By: Jessica Ricks, Staff Writer
After weeks of posters, notes written on whiteboards and chalking all over campus, students were finally able to find out what “MAZE” was on Thursday, Oct. 15.
MAZE is an illusion show, created by Jim Monroe, which was first performed by Monroe on campus in 2010.
The performance was sponsored by the Towson club Cru, and involved many student volunteers in promoting the show, ushering and helping with a program at the end of the show called “Be the Match,” a bone marrow transplant registry that students had the opportunity to sign up for.
Throughout the show, Monroe chose random unsuspecting audience members to come onstage and be a part of his various illusion tricks. For one trick he had an audience member pick random numbers between one and 60. No one knew what numbers he would pick and he changed his answers several times.
However, Monroe somehow knew beforehand what numbers would be chosen before the audience member said them. MAZE was more than just an illusion show. During the second half of the show, Monroe told the story of his battle with cancer.
“His story comes out and he can really connect with people,” Jimmy Warner, a MAZE staff member, said. “I think it’s more than just a performance.”
Just a few years prior to creating MAZE, Monroe was suddenly diagnosed with a fatal form of Leukemia and was told he only had a few months to live. He went through chemotherapy and had to watch his life slowly disappear before his eyes.
The only way he could be saved was to have a bone marrow transplant. However, chances of getting a match were very slim. Out of nine million people registered as donors in the whole world, there were only 16 that possibly matched with him and only one who matched perfectly.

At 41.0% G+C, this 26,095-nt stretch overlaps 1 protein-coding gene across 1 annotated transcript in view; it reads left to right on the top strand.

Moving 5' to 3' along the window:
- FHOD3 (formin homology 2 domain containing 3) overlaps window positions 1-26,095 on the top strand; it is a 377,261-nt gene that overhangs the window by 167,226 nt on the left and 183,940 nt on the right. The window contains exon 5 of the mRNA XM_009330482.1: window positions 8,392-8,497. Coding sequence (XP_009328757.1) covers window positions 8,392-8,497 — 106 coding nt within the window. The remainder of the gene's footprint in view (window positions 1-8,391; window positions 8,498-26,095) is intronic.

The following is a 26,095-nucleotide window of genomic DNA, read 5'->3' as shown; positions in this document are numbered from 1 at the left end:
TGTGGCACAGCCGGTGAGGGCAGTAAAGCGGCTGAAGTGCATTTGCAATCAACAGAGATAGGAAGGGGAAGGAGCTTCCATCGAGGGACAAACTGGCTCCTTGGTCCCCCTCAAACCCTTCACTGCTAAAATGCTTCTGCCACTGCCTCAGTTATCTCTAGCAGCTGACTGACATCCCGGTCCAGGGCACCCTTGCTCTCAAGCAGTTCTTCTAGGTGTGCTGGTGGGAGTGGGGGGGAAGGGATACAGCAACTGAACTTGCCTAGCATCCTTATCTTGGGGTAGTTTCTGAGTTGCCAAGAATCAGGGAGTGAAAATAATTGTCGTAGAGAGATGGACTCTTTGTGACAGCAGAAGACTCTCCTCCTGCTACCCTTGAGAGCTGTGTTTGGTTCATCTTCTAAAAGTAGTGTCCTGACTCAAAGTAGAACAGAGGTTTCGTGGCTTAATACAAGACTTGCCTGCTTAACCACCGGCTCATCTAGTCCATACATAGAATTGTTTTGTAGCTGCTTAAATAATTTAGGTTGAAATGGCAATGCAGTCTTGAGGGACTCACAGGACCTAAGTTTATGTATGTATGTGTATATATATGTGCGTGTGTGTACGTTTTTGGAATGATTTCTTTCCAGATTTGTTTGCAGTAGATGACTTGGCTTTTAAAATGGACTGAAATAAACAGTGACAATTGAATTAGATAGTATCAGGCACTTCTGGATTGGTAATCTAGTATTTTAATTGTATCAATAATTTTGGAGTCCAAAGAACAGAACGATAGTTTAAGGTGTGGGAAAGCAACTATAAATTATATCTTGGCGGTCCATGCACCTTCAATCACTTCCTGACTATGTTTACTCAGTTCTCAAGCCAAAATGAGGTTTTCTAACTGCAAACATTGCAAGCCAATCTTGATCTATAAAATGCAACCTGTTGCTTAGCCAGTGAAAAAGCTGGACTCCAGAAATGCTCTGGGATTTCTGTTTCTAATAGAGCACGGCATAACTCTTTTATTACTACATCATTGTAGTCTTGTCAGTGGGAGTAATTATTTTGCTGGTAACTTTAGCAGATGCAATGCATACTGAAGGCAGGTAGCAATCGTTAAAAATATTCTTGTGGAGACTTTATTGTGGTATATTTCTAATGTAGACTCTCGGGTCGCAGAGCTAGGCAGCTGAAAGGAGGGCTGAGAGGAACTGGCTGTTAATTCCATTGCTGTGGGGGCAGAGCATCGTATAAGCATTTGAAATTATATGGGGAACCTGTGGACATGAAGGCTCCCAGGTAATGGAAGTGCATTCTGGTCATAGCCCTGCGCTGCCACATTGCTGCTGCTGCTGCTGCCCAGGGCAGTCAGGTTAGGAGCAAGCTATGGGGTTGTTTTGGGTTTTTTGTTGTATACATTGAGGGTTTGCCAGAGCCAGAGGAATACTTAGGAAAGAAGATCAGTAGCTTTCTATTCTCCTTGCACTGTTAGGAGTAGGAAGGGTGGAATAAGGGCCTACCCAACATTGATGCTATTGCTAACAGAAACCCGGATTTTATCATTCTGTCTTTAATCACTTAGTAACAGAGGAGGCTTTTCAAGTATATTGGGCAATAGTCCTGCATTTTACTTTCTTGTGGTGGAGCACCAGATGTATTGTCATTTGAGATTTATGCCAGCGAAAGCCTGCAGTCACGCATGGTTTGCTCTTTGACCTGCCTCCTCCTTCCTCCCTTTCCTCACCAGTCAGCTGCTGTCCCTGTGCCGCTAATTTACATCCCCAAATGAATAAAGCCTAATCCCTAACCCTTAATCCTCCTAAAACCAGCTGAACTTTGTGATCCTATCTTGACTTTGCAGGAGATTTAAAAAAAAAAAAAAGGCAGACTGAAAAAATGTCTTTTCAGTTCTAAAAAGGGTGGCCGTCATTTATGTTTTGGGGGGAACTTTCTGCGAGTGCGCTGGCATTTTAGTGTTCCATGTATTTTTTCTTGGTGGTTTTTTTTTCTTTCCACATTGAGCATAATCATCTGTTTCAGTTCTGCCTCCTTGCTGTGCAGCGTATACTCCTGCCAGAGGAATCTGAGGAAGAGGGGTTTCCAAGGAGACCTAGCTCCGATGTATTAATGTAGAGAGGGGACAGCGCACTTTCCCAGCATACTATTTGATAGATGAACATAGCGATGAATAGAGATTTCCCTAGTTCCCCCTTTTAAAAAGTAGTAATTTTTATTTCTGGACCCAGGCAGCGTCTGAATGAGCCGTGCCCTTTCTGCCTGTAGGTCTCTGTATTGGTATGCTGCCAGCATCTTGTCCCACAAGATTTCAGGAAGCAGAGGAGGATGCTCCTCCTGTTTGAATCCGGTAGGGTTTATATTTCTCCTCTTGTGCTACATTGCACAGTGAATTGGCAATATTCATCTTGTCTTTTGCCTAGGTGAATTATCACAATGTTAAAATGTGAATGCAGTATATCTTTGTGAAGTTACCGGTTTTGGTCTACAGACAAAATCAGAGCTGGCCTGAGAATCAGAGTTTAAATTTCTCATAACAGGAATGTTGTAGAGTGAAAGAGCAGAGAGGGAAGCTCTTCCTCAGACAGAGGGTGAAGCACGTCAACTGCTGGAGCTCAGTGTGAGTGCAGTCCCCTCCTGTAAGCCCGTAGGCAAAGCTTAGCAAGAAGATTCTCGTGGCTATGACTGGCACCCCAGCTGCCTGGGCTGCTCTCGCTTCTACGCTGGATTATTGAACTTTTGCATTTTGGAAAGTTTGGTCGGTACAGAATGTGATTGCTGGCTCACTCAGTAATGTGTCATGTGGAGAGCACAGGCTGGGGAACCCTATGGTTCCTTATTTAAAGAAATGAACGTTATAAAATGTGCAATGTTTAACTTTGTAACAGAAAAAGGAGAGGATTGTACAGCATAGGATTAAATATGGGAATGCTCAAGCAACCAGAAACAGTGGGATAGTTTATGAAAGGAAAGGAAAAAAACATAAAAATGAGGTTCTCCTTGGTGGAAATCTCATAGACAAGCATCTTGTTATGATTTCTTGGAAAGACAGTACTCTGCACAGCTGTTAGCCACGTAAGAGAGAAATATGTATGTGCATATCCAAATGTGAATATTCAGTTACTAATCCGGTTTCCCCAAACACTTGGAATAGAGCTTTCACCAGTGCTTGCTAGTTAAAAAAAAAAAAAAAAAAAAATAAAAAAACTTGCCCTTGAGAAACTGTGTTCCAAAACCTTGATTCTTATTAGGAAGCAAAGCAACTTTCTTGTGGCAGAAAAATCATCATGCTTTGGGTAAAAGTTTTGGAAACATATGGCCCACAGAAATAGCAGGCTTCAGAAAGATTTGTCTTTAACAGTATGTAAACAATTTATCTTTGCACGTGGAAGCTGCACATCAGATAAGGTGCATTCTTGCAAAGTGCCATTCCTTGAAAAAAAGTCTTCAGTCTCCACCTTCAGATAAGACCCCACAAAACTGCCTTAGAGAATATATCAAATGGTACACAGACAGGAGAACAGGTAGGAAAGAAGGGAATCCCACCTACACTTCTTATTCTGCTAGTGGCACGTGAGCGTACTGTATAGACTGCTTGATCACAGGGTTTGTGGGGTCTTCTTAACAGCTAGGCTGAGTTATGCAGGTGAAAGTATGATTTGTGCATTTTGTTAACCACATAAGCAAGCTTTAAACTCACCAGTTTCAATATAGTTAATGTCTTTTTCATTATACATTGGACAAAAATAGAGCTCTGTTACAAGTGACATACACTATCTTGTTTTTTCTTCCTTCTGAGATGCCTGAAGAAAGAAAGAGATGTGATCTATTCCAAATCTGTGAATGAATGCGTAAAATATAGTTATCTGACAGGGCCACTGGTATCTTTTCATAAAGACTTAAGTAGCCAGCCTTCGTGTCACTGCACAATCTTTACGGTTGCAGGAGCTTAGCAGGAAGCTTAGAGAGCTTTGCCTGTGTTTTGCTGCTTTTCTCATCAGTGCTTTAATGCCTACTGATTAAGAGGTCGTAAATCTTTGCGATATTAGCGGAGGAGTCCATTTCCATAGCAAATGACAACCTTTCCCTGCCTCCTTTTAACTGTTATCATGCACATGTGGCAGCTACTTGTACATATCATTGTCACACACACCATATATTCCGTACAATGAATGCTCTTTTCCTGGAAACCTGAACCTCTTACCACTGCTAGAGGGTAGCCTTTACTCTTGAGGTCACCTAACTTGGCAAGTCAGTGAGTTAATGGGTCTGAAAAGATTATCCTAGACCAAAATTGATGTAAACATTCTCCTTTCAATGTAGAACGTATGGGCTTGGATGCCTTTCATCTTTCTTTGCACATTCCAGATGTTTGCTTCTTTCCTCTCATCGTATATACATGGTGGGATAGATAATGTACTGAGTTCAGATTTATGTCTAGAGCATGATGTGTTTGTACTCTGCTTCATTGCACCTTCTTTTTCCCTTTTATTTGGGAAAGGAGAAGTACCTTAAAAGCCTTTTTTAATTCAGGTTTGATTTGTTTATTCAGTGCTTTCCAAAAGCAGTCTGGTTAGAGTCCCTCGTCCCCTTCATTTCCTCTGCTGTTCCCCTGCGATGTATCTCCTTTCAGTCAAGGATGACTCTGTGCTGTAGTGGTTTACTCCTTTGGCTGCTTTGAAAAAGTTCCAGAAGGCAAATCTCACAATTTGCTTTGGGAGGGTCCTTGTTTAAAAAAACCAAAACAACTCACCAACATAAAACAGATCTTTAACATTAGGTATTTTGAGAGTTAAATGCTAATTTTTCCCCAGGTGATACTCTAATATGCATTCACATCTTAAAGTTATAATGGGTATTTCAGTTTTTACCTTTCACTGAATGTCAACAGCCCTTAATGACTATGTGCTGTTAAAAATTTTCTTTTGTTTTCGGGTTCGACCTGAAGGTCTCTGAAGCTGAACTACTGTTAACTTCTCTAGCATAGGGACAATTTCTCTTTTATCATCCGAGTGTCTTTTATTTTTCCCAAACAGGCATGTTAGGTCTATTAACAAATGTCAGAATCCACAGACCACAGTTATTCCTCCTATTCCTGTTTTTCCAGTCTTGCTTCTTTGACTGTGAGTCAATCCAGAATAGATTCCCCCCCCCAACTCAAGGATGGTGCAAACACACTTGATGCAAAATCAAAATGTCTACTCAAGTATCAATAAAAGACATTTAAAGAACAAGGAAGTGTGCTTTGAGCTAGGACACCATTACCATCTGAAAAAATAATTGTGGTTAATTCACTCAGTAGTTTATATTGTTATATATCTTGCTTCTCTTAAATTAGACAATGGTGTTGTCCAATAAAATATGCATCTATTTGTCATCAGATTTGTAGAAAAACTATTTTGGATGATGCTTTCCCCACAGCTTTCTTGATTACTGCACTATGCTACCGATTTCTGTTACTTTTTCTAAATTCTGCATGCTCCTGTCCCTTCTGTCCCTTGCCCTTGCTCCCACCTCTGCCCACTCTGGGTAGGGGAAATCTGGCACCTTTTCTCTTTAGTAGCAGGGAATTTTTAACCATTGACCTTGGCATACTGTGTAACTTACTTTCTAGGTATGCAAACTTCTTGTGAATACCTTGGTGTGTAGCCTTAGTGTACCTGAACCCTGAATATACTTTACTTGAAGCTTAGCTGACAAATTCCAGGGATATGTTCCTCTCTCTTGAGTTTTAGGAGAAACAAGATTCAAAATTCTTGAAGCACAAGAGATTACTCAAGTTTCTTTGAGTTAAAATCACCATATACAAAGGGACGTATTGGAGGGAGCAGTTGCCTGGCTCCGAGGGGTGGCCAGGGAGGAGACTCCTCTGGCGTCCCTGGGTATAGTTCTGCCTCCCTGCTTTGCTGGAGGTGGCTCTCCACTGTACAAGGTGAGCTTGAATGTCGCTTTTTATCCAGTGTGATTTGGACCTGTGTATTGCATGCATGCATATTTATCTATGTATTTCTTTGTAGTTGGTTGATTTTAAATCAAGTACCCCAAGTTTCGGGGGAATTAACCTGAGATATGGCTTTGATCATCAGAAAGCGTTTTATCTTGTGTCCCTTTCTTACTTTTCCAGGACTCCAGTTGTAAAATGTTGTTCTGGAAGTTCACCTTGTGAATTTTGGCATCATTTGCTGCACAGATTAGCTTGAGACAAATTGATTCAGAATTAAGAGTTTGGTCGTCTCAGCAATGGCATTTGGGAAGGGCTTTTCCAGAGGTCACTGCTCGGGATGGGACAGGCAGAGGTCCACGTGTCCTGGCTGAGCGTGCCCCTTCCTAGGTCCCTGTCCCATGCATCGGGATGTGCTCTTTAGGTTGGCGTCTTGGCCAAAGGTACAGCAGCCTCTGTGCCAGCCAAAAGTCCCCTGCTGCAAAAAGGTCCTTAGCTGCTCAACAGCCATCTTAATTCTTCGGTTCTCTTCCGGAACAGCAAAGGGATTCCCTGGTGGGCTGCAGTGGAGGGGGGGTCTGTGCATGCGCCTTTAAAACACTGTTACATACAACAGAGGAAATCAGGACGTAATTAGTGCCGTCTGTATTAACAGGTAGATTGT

Then one day, he got a call from his doctor saying that there was a willing donor.
Throughout the story he showed various pictures of his time in the hospital, sick and weak from chemotherapy, as well as a video of himself meeting the girl who had given him the bone marrow transplant after he had been cured.
“My favorite part was when he shared his story,” sophomore accounting major, Jasmin Grewal, said. “It showed that he was vulnerable and that he really wanted to connect with us.”
Monroe’s traumatic experience gave him a new outlook on life and a newfound belief in God, which gave rise to creating MAZE. The ‘maze’ is an analogy for life itself.
“What if the answer to all of your questions in the maze was staring at you right in the face?” Monroe asked. “But because you don’t know what to look for, you can’t put your circumstances in front of it and you are unable to see how all of your circumstances work together to fill the rest of the puzzle that this missing piece is intended to fit?”